Thursday, December 28, 2006

Another daughter of Rashi

The next volume of Maggie Anton's trilogy, Rashi's Daughters, is supposed to appear soon. Meanwhile, an annotated version of part of it is available here. I've heard that the first book is fun reading, but it isn't available through the NYPL system yet. I did read her article in Judaism, but found it shallow. Looking through the annotated version mentioned above, it is clear that Anton is well read. But most of her Jewish sources are painfully old - Israel Abrahams, Irving Agus (scroll down for the comment about his taste in cars) and Joshua Trachtenberg. The primary source she seems to use the most, Israel Elfenbein's Teshuvot Rashi, is also notoriously problematic. Just to give you an example that I happen to be looking at this morning - number 52 (p. 46). In the sources he cites, the responsum is ascribed to R. Yitzhak ben Yehudah, Rashi's teacher. In Sefer ha-Niyar (an interesting book in its own right - the title reflects its appearance at the time when France was moving from parchment to paper, a transition which was apparently very speedy and decisive), it is attributed to Rav Sar Shalom Gaon. But nowhere is Rashi named as the respondent.

In any case, it is nice that Rashi is arousing popular interest. By the way, apropo Anton's speech at JTS, for which she produced the annotated chapters - I just noticed, and have not yet listened to, a recording of Beth Berkowitz speaking there about her book on capital punishment. Her claim, that Hazal's approach to capital punishment was not as humane as it is sometimes made out to be (and as I am still inclined to think), sounds interesting.

Wednesday, December 20, 2006

New exciting book!

I just found out that Simcha Emanuel's book, Shivre Luhot, is about to appear. Check out the table of contents and introduction here.

I've been meaning to write something about Rami Reiner, who was my teacher for one semester at Hebrew U. He wrote a short review (in Sidra 21) of Haym Soloveitchik's Yeinam, in which he develops the idea that Rabbeinu Tam was temperamentally a conservative person, and it was really his nephew, R. Isaac of Dampiere, who had the audacity to carry through the halakhic revolution of Baale ha-Tosafot. Soloveitchik has said that this impression will be overturned by his forthcoming book on wine and halakhah.

Reiner also published a short piece in Alpayim, previewing his very interesting work on the Jewish gravestones found in Wuerzburg. Among other things, he discusses the tombstone of a convert to Judaism, and that of the daughter of R. Yoel of Bonn, the sister of the Raavya, who died in childbirth (important information about members of this family in Simcha's book) .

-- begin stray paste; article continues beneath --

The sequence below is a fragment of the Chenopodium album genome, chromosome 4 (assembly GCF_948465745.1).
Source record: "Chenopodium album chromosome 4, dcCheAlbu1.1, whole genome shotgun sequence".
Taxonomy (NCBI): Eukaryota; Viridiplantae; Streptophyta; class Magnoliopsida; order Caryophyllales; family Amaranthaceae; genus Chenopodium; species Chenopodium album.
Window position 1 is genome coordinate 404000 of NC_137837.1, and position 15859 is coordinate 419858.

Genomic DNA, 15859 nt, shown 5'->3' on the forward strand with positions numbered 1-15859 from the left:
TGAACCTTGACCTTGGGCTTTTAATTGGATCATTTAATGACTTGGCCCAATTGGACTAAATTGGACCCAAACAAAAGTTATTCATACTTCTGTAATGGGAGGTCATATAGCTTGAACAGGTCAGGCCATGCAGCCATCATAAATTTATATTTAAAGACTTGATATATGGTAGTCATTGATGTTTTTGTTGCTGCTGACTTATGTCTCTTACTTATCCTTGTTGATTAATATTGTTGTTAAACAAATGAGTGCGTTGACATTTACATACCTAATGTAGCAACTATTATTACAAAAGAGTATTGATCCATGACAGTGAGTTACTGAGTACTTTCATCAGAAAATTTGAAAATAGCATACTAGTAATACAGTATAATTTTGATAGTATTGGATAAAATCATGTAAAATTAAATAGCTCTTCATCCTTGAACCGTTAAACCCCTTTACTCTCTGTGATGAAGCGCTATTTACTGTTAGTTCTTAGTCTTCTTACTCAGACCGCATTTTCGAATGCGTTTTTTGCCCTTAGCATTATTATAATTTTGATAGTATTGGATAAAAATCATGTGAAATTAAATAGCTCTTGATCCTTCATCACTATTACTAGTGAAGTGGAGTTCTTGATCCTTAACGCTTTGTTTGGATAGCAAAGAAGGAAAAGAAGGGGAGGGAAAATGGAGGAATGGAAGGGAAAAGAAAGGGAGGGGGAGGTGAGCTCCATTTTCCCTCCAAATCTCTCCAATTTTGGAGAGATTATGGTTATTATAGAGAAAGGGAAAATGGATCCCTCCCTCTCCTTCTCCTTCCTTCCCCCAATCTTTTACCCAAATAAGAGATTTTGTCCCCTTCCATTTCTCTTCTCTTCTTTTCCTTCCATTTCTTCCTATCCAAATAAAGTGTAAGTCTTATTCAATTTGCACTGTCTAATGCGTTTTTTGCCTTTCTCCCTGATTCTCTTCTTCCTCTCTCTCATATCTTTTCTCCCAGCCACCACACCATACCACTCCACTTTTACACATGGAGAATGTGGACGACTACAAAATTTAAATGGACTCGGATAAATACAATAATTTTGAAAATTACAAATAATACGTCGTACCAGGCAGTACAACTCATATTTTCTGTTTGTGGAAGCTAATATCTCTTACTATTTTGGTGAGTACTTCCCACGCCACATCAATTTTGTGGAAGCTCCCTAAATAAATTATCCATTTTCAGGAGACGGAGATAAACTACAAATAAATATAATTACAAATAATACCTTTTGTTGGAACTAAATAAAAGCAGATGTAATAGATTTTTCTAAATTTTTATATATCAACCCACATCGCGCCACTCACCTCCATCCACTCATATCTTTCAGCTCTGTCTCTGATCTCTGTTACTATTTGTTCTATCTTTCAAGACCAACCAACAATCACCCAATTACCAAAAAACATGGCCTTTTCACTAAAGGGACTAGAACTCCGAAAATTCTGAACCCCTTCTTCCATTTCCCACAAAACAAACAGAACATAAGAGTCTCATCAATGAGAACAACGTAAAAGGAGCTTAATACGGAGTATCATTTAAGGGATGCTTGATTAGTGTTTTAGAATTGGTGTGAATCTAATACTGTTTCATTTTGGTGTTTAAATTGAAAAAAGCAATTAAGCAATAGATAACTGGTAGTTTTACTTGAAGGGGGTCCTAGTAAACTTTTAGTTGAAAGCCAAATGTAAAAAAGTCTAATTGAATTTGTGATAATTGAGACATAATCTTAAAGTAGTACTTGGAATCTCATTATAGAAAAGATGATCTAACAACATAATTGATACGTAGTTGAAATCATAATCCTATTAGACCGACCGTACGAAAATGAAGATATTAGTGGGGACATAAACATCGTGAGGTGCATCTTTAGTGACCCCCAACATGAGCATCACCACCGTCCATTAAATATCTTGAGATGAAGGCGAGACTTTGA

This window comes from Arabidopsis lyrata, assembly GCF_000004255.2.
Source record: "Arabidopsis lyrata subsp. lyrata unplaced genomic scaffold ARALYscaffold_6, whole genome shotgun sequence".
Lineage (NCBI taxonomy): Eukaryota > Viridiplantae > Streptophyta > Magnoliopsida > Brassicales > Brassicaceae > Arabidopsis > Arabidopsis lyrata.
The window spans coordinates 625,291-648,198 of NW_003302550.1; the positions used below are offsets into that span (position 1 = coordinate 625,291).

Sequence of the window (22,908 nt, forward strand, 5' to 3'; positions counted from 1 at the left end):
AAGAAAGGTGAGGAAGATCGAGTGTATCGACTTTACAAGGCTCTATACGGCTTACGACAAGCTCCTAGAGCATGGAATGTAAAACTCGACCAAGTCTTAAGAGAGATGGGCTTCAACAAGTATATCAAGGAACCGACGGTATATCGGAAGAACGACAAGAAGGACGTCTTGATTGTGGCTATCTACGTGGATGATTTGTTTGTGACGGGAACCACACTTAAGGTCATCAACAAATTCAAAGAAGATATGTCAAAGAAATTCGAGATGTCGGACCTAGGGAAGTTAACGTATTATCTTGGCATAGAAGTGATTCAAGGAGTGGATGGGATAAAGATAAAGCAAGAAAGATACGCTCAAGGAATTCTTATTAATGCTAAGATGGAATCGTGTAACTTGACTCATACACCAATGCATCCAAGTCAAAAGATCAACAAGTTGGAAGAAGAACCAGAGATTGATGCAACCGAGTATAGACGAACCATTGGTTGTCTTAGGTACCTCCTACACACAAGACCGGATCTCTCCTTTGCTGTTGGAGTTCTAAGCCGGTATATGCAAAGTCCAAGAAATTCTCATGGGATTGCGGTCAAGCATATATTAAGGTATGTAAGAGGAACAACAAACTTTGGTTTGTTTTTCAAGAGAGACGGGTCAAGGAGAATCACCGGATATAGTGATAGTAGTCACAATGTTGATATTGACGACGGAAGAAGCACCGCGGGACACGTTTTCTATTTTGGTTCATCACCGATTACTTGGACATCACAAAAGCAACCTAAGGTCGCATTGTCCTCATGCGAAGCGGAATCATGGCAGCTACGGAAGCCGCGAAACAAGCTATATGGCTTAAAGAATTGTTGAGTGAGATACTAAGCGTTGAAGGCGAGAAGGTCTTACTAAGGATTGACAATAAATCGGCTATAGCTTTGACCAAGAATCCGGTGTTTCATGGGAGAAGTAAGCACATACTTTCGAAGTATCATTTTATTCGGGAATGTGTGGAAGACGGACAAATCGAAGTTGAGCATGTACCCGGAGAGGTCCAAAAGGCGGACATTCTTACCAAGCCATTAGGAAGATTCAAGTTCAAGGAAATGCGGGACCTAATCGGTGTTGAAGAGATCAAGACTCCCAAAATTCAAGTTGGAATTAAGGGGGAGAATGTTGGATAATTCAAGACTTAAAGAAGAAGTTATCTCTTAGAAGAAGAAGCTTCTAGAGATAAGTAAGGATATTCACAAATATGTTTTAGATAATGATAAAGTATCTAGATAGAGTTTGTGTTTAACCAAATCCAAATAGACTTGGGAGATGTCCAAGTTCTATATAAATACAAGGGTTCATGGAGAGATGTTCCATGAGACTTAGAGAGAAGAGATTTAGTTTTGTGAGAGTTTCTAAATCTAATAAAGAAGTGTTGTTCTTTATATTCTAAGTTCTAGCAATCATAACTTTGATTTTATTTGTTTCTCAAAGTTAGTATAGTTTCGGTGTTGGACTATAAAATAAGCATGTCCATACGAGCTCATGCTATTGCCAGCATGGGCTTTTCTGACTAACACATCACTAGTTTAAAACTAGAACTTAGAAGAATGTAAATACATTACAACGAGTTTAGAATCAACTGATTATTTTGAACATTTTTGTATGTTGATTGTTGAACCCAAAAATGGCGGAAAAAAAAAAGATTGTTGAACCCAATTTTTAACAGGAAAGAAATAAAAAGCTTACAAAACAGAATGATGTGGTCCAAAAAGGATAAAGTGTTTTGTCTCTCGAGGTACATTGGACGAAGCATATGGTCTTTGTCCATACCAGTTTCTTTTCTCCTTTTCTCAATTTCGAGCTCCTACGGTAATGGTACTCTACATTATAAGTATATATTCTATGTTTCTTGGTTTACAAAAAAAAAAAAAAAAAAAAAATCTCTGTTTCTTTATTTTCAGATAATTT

And finally, in a collection of lectures given at Ben Gurion University, he published a study on the use of Halakhot Gedolot in early Ashkenaz. I haven't finished reading it yet, but it seems to be very good. He has some convincing examples of Rabeinu Gershom rejecting Halakhot Gedolot in favour of his teacher's position.

Nehamah Hirschensohn

Menachem Mendel notifies us that the first volume of the long-awaited new edition of Hayim Hirschensohn's Malki ba-Kodesh has appeared. Just last week, I came across a letter from his daughter, Nehamah, inviting someone to a lecture she was giving at the YMHA in Newark on Jewish philosophy. The letter is dated 1911. My friend Menachem Butler told me that she is better known as Nima Adlerblum, that she was a well-known writer on philosophy and education, and that her memories of early childhood in Jerusalem had been published recently. Fascinating!

Tuesday, December 12, 2006

New manuscript online

The JNUL website has now added its first Tosefta manuscript to the collection of digitized Talmudic manuscripts. Here it is. The manuscript they digitized is Berlin Staatsbibliothek Or. fol. 1220, more popularly known as Erfurt. This is the manuscript which was used by Zuckermandel as the basis for most of his edition of the Tosefta. It is an early Ashkenazic manuscript, which reflects the kind of editorial reworking found in other Ashkenazic exemplars of earlier works (Yaakov Sussman discusses this in footnote 160 of his Tarbiz article on Sefer Yerushalmi; Adiel Schremer took issue with his contention at length here). In the wake of Ta-Shma's article on the library of 11th century Ashkenaz, this is known as "ha-arikhah ha-Ashkenazit". Another thing that makes this manuscript special is the occasional vocalization, which reflects a very basic system of nikkud. It is used sporadically, probably to mark off words about which the scribe felt some uncertainty, perhaps because he was aware of another version (see Mordekhai Mishor's articles in Leshonenu 64 and 67). You can also find the full text of this manuscript transcribed online.